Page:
Many libraries are now providing Wi-Fi and computer classes but there is an additional role for libraries that is both exciting, life changing and could help secure their future. Let me explain…
As a 5 year old child, I remember being taken by my father to enrol at the local library; I would take out a book every week and would read it to my parents. It was an exciting highlight of the week and I remember it vividly. In this vein, public libraries have played a central part in helping promote literacy and stimulate creativity for generations but, unfortunately, libraries have struggled in recent times. However, I predict a library renaissance with a spirit as great as the one that inspired the Public Libraries act of 1850.
Libraries could create digital start-up hubs in their own communities
Why? Well, quite simply, because libraries can provide a facility that is truly in demand at the moment. When the 2007 global financial crisis happened, industry and small businesses were hit hard, and eight long years of soul searching followed as a result. Lots of people were forced to find a different career with many ultimately deciding to carve a new line of work by creating a job for themselves. As a result, the UK’s start-up community has boomed.
The tech industry is a prime example of this. Let’s take apps; in 2007, apps didn’t exist at all. Now, 8 years later, London is the app capital of Europe. In fact, the UK has become the biggest digital economy per capita than any other country. There are now more people in tech jobs in the south east of England than the whole of California and digital clusters have sprung up all over the country.
Naturally, all of these young start-ups need a place to work and grow their businesses. Libraries have subsequently been identified as a possible location where future tech professionals can go – creating digital start-up hubs in their own communities.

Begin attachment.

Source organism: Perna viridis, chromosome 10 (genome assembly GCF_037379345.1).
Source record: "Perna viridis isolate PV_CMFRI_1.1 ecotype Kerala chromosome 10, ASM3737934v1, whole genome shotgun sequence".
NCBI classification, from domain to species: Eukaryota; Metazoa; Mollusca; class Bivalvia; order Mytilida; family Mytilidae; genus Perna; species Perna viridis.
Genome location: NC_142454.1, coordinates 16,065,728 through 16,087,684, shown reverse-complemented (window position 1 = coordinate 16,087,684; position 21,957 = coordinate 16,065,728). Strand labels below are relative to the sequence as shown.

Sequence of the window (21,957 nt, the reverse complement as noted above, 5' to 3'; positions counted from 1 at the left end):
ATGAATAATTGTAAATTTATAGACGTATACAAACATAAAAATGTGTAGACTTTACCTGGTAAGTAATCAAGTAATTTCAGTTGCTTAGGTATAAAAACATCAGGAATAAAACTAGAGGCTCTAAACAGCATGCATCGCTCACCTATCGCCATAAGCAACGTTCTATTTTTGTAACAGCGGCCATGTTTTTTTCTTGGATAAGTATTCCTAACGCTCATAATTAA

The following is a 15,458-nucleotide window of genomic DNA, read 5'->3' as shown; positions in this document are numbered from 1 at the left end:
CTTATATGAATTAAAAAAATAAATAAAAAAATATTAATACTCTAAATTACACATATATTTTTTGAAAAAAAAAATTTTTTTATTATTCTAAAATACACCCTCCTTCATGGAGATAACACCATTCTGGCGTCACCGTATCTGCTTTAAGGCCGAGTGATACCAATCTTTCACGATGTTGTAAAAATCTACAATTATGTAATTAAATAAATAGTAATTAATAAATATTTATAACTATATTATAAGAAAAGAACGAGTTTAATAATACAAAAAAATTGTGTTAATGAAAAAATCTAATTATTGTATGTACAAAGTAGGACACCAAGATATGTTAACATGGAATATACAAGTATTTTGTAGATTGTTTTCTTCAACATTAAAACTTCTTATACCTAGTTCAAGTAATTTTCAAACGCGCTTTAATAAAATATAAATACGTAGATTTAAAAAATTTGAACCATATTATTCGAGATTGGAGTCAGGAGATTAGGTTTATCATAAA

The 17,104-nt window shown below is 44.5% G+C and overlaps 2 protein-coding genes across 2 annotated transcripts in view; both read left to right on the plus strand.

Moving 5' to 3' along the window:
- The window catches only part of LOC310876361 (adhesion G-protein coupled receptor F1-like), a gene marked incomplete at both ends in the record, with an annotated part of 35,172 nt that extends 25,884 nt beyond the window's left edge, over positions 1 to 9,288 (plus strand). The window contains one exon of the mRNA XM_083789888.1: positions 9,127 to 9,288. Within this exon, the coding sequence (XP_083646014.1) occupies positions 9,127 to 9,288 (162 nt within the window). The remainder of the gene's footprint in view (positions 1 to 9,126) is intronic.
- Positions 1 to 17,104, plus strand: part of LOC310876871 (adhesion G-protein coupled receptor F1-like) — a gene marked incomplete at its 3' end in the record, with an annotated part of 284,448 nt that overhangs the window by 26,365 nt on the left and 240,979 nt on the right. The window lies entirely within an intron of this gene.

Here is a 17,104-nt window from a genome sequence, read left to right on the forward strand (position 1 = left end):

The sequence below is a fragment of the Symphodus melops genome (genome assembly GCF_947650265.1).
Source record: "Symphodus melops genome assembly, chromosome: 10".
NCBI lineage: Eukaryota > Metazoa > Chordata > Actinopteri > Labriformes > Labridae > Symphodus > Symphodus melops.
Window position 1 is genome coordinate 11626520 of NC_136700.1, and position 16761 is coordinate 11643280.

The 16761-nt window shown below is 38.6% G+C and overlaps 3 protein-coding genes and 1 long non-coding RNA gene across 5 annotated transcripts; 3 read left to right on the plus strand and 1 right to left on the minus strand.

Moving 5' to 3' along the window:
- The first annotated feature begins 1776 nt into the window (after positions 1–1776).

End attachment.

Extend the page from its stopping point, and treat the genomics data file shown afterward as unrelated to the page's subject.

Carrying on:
These spaces are used by people to learn, network and share ideas with their industry peers as many people don’t want to stay at home and learn online by themselves – working in a shared space can be far more productive!
Digital skills shortage
Despite so many budding entrepreneurs building exciting new organisations, there is a significant and growing skills shortage which is inhibiting their growth. Coding and Digital Literacy is now part of the school curriculum but this doesn’t fill the void right here right now.
Many adults have missed out on the Digital Revolution yet they have a huge part to play in the digital economy. For this reason, it’s essential that we can encourage adults to learn these new skills and provide them with the support they need.
You might be surprised to hear that most people currently working in the tech industry don’t have any formal qualifications at all – 87% of app developers are actually self-taught. So the important thing is to give keen individuals structured support in the first instance which will spark an interest to develop their digital literacy further.
This is why National Coding Week was established. The week-long event aims to support and inspire adults to improve their digital literacy and learn core coding skills. Many people will learn during a face to face course, while others may learn online using a free resource. This year, National Coding Week runs from 21st September - 28th September.
So what can libraries do?
We’re asking libraries up and down the country to organise a 1-2 hour coding workshop in the library during the week. Possible speakers might include a cooperative digital business based locally, or alternatively it would be possible to host an event which gives people access to one of the free online coding courses. Courses will be hosted throughout the week on codecademy.com and teamtreehouse.com.
Once you have devised your event, you can then go to nationalcodingweek.com to register and pin your event on the national map. We will then help publicise your event to local people.
So come on, get involved in the digital revolution! The National Coding Week team would love you to get in touch if you’re interested in running an event or would like a bit more guidance and help with the logistics of setting one up, so please do get in touch with us through our website. If you still need some convincing, take a look our latest case study of someone who has learnt how to code and changed his life as a result.
Image credit: National Coding Week